Book Review: If God Allows by Robert P Cohen


If God Allows is the fictional memoir of a high school dreamer, film school rebel, advertising hack, American atheist who sought a life worth writing about in a land where prayer and religion were only slightly more ubiquitous than sex, drugs, magic, and systematic corruption.

The book is divided into two parts: Part-I: a fictional memoir of Paul Goldberg and Part-II: written by the character Nisa where the “whys” and the “hows” will all be explained.

The protagonist Paul Goldberg gives the readers an insight into his childhood memories, breakups, his ambitions, dreams, creativity, life choices, and the desire to write a book. Well-narrated and quick read.

The plot takes on a smooth pace in the beginning and gradually makes the readers engaging. The Characters are brilliantly connected to the story.

Thoughtful conversations at the beginning of the book gradually turn into terrible incidents with an unexpected climax.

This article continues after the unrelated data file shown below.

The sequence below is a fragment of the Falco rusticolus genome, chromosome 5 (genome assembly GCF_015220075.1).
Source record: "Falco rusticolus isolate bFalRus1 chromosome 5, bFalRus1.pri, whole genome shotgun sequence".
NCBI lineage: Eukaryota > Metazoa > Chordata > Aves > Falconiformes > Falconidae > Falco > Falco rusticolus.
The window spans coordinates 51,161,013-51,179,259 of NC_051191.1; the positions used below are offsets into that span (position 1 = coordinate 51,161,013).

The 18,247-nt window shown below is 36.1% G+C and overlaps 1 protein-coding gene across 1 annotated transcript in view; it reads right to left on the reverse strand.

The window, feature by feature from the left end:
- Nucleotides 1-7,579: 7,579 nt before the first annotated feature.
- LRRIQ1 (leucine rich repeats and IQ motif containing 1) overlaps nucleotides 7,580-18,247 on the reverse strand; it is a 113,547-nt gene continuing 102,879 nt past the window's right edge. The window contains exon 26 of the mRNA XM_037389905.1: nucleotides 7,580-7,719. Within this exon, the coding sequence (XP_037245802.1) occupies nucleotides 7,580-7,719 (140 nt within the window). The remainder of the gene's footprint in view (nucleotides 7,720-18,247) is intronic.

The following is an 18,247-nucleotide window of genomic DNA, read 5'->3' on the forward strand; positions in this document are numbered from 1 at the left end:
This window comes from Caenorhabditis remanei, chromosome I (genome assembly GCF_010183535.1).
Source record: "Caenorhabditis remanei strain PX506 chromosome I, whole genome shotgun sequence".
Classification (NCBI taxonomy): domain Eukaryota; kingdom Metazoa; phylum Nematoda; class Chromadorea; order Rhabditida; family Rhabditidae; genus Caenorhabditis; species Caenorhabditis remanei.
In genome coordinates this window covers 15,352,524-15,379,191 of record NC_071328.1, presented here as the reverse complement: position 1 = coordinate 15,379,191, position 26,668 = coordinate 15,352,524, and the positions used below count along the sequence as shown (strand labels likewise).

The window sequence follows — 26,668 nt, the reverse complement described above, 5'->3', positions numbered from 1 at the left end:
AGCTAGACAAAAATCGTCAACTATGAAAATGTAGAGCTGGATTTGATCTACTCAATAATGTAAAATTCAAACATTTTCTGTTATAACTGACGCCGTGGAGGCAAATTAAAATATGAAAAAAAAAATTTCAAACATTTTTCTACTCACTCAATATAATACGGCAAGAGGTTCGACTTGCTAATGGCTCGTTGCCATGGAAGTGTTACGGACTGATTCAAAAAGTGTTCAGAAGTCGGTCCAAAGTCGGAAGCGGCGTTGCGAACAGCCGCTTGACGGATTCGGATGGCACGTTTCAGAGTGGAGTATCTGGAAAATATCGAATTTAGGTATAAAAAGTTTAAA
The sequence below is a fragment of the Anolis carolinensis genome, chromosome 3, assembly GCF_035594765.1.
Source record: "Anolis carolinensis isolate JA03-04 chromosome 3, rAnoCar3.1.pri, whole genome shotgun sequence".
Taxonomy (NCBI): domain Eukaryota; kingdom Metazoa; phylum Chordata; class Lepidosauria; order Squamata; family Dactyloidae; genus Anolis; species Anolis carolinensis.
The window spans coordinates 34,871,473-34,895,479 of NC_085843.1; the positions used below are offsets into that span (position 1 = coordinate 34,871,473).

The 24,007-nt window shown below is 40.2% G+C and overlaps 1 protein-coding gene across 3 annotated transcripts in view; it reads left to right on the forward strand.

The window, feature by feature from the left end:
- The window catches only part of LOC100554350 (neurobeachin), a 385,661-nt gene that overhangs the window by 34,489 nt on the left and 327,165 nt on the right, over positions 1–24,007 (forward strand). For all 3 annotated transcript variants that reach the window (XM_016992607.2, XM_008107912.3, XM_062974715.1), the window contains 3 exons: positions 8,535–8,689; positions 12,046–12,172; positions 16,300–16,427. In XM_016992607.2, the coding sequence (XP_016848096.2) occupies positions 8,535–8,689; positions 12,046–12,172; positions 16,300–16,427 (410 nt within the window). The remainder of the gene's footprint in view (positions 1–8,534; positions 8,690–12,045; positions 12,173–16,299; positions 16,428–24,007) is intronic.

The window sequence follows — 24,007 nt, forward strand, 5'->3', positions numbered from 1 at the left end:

Perfect examples of Jakarta traffic and the comparison of the city to village life wonderfully portrayed. You can experience the beauty of Jakarta city through the author’s description along with Paul’s memory lane.

The right mix of heartwarming moments, true love, farewells, and tragic situations gives a realization that the simple pleasures are what life is all about.

I loved the way the author expressed the missing days of events as phone conversation messages.

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